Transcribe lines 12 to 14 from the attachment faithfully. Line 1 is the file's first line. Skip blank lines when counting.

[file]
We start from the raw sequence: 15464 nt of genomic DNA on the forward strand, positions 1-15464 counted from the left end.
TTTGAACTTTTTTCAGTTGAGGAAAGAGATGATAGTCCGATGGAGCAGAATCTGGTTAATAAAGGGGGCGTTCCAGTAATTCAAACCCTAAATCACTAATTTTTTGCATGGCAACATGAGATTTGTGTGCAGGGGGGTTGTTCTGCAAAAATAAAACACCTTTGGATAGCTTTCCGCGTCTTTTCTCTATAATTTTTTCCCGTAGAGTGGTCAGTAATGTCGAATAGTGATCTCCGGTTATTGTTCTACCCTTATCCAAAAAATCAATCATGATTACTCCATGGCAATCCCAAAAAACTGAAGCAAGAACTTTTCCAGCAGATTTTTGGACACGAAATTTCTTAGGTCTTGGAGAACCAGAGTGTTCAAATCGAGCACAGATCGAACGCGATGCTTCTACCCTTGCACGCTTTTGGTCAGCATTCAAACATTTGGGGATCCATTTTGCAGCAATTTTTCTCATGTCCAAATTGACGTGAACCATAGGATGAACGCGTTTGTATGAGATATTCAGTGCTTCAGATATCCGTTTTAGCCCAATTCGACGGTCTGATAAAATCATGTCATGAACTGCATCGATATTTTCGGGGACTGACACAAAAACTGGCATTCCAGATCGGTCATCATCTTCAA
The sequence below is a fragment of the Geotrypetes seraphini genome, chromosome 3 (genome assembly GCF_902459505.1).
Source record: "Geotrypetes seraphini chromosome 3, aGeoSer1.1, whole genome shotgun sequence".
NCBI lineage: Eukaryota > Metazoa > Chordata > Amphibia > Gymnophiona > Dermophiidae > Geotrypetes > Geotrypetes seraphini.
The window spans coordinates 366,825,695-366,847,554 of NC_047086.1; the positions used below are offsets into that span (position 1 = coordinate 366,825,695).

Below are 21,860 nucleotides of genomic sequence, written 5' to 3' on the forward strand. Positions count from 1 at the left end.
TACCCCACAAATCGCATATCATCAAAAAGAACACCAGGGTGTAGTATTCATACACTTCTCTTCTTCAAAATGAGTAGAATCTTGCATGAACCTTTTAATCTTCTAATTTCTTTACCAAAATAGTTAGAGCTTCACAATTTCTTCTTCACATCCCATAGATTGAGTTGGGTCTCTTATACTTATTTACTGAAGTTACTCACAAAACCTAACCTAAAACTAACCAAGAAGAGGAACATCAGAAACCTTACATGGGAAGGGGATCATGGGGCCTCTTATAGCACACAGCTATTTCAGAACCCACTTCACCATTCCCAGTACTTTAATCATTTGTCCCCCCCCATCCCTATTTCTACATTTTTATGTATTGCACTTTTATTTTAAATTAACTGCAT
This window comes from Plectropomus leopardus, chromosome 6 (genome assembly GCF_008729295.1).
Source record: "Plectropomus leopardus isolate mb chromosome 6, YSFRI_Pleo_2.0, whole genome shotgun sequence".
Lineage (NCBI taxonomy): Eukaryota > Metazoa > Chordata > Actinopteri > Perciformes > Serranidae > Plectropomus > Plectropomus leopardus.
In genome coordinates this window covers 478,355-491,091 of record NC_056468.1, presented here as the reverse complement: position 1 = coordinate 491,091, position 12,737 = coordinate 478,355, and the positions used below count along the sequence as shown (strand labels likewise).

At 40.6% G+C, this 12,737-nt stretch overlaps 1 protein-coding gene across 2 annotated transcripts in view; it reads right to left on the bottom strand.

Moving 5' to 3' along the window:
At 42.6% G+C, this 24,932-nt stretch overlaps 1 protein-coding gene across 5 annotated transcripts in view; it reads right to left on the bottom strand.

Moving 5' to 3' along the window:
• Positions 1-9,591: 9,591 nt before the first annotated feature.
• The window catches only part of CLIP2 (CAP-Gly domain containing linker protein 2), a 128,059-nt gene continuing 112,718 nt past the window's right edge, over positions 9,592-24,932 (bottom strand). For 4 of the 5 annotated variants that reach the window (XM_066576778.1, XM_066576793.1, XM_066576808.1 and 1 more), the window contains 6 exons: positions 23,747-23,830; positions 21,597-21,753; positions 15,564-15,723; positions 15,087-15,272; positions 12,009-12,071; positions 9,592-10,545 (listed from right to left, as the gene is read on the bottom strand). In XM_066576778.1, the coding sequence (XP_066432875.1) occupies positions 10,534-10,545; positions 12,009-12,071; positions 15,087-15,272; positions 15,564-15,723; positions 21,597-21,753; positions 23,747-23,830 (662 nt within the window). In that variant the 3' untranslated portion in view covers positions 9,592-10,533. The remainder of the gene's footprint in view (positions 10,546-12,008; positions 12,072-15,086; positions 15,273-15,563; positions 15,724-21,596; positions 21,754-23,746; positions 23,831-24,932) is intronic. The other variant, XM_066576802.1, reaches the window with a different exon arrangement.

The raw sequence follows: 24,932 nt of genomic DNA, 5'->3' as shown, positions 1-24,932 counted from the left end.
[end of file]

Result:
In genome coordinates this window covers 478,355-491,091 of record NC_056468.1, presented here as the reverse complement: position 1 = coordinate 491,091, position 12,737 = coordinate 478,355, and the positions used below count along the sequence as shown (strand labels likewise).

At 40.6% G+C, this 12,737-nt stretch overlaps 1 protein-coding gene across 2 annotated transcripts in view; it reads right to left on the bottom strand.

Moving 5' to 3' along the window: